A group of 45 Democratic lawmakers Wednesday called on Secretary of State Mike Pompeo to withdraw the U.S. from the G20 summit next month in Saudi Arabia unless the kingdom promises reforms on a long list of human rights abuses.
"I could not think of a worse selection to host the G20 summit," Rep. Ilhan Omar, D-Minn., said at a news conference announcing the letter to Pompeo urging the boycott. "Saudi Arabia's government stands in stark contrast with every ideal we claim to uphold as Americans. It's an absolute monarchy without any form of democratic representation. It consistently violates women's rights and kills innocent people, including its own citizens."
Saudi Arabia is slated to host the virtual summit of world leaders from its capital city of Riyadh starting Nov. 21. But the human rights abuses have come front and center as a growing list of leaders are snubbing the engagement with Saudi Arabia.
The European Parliament voted to downgrade its participation in the G20. The mayors of London, Paris, New York and Los Angeles all boycotted the U20 urban summit ahead of the G20 over human rights concerns. And this fall, Saudi Arabia failed to get a seat on the United Nations Human Rights Council.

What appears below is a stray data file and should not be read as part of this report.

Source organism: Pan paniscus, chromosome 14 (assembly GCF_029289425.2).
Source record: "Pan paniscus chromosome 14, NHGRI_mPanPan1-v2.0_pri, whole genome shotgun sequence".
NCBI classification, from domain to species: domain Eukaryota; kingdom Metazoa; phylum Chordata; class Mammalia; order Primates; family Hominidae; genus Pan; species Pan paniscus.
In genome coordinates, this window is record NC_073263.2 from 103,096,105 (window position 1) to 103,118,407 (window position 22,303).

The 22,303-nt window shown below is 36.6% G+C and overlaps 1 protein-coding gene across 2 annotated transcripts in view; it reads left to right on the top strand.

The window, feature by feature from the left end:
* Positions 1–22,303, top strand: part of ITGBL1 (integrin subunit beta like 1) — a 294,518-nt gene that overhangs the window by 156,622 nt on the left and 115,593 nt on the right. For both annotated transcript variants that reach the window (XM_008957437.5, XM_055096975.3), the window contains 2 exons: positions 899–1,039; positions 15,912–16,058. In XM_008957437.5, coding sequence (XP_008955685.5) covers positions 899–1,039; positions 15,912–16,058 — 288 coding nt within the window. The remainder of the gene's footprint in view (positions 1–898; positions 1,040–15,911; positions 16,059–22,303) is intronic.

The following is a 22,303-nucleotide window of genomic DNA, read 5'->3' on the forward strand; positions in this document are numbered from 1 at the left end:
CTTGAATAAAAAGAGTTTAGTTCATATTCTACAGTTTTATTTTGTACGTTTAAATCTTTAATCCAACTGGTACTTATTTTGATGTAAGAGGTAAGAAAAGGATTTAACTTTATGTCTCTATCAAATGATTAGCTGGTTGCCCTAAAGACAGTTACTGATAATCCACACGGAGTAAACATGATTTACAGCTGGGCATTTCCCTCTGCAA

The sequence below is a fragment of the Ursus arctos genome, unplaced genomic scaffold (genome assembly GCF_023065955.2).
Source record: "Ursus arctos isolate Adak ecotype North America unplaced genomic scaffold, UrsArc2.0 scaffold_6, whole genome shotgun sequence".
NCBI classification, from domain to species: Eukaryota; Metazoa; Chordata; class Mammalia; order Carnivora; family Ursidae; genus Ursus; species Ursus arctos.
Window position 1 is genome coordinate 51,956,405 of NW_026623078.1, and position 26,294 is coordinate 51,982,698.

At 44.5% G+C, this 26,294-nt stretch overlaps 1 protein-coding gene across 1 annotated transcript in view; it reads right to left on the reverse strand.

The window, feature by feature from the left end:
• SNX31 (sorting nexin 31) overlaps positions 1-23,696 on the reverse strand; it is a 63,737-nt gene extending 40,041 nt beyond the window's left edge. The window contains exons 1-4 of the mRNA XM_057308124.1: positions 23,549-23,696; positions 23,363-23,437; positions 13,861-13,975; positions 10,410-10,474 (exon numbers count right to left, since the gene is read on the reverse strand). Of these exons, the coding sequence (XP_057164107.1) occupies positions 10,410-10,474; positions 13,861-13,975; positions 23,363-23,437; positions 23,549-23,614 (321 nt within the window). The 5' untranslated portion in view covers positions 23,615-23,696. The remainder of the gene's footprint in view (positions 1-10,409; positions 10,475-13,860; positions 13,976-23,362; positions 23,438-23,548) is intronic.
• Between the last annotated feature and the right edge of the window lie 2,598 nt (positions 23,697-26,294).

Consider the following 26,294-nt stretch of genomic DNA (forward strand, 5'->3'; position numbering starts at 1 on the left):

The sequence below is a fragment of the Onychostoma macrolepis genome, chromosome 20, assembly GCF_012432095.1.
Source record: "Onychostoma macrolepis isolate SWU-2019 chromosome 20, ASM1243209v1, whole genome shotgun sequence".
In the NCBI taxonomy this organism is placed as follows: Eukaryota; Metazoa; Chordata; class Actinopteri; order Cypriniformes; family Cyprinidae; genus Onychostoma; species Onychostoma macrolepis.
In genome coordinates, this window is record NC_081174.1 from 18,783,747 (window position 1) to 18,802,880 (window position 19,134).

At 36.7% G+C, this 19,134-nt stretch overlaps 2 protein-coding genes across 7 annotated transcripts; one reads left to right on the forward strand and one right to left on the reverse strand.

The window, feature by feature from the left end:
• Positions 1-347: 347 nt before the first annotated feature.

Omar and Rep. Jan Schakowsky, D-Ill., joined with family members of imprisoned activists to call on the Trump administration Wednesday to stand up for women and those who have been detained, tortured and killed by Saudi Arabia, including writer Jamal Khashoggi.
"If we are to be the nation that stands for human rights, for justice and for accountability, then it is critical that the United States withdraw its full participation in this year's G20 as long as it is being hosted by the Saudi Arabians and in Riyadh," Schakowsky said.
The State Department did not immediately respond to a request for comment.
The letter states that the U.S. should not participate unless Saudi Arabia’s monarchy ends "its record of human rights violations, reckless foreign policy, and environmental destruction."
Among the specific demands: releasing human rights and women activists from prison, providing true accountability for Khashoggi's murder, ending its war in Yemen, allowing journalists to report freely and reducing greenhouse gas emissions by state-owned Saudi Aramco, a major fossil fuel producer.
The lawmakers raised special concerns for women in Saudi Arabia and have called for abolishing the male guardianship system, repealing laws that give husbands absolute control over wives and making clear that marital rape is a crime.
"Today, human rights and civil society norms are under threat across the world," the letter states. "Our government has an obligation to ensure that G20 convenings are not used by host governments to obscure or hide their own repressive and environmentally destructive practices."